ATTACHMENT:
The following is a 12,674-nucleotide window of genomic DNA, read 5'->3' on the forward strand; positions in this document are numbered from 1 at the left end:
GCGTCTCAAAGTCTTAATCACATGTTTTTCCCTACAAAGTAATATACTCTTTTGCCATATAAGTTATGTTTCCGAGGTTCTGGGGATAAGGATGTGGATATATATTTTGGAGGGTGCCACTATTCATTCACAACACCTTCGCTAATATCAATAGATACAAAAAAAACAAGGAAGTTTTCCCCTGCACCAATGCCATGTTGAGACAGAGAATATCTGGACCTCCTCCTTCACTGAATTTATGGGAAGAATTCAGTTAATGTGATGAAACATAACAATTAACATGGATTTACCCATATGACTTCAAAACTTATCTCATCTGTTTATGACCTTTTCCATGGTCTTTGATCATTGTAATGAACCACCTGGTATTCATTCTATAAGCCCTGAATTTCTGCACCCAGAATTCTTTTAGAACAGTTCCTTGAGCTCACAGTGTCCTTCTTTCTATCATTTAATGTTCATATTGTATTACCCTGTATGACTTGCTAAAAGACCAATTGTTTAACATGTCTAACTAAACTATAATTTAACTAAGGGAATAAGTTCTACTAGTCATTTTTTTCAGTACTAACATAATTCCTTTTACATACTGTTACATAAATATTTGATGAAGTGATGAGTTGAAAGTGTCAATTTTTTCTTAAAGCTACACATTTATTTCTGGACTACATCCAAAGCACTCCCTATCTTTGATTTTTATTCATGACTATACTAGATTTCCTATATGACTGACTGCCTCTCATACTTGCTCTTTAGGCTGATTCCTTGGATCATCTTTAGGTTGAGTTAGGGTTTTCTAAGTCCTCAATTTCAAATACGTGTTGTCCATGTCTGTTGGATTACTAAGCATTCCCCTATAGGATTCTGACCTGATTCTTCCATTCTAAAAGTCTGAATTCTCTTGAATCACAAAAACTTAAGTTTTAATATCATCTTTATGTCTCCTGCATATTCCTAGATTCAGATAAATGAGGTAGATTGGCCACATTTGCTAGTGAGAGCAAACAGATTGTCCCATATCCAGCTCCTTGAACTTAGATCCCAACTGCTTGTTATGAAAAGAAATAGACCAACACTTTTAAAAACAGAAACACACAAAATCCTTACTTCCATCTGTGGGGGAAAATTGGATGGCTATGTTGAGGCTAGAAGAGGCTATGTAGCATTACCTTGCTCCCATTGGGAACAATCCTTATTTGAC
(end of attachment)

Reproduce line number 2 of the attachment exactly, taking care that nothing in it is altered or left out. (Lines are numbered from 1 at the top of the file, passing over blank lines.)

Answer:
GCGTCTCAAAGTCTTAATCACATGTTTTTCCCTACAAAGTAATATACTCTTTTGCCATATAAGTTATGTTTCCGAGGTTCTGGGGATAAGGATGTGGATATATATTTTGGAGGGTGCCACTATTCATTCACAACACCTTCGCTAATATCAATAGATACAAAAAAAACAAGGAAGTTTTCCCCTGCACCAATGCCATGTTGAGACAGAGAATATCTGGACCTCCTCCTTCACTGAATTTATGGGAAGAATTCAGTTAATGTGATGAAACATAACAATTAACATGGATTTACCCATATGACTTCAAAACTTATCTCATCTGTTTATGACCTTTTCCATGGTCTTTGATCATTGTAATGAACCACCTGGTATTCATTCTATAAGCCCTGAATTTCTGCACCCAGAATTCTTTTAGAACAGTTCCTTGAGCTCACAGTGTCCTTCTTTCTATCATTTAATGTTCATATTGTATTACCCTGTATGACTTGCTAAAAGACCAATTGTTTAACATGTCTAACTAAACTATAATTTAACTAAGGGAATAAGTTCTACTAGTCATTTTTTTCAGTACTAACATAATTCCTTTTACATACTGTTACATAAATATTTGATGAAGTGATGAGTTGAAAGTGTCAATTTTTTCTTAAAGCTACACATTTATTTCTGGACTACATCCAAAGCACTCCCTATCTTTGATTTTTATTCATGACTATACTAGATTTCCTATATGACTGACTGCCTCTCATACTTGCTCTTTAGGCTGATTCCTTGGATCATCTTTAGGTTGAGTTAGGGTTTTCTAAGTCCTCAATTTCAAATACGTGTTGTCCATGTCTGTTGGATTACTAAGCATTCCCCTATAGGATTCTGACCTGATTCTTCCATTCTAAAAGTCTGAATTCTCTTGAATCACAAAAACTTAAGTTTTAATATCATCTTTATGTCTCCTGCATATTCCTAGATTCAGATAAATGAGGTAGATTGGCCACATTTGCTAGTGAGAGCAAACAGATTGTCCCATATCCAGCTCCTTGAACTTAGATCCCAACTGCTTGTTATGAAAAGAAATAGACCAACACTTTTAAAAACAGAAACACACAAAATCCTTACTTCCATCTGTGGGGGAAAATTGGATGGCTATGTTGAGGCTAGAAGAGGCTATGTAGCATTACCTTGCTCCCATTGGGAACAATCCTTATTTGAC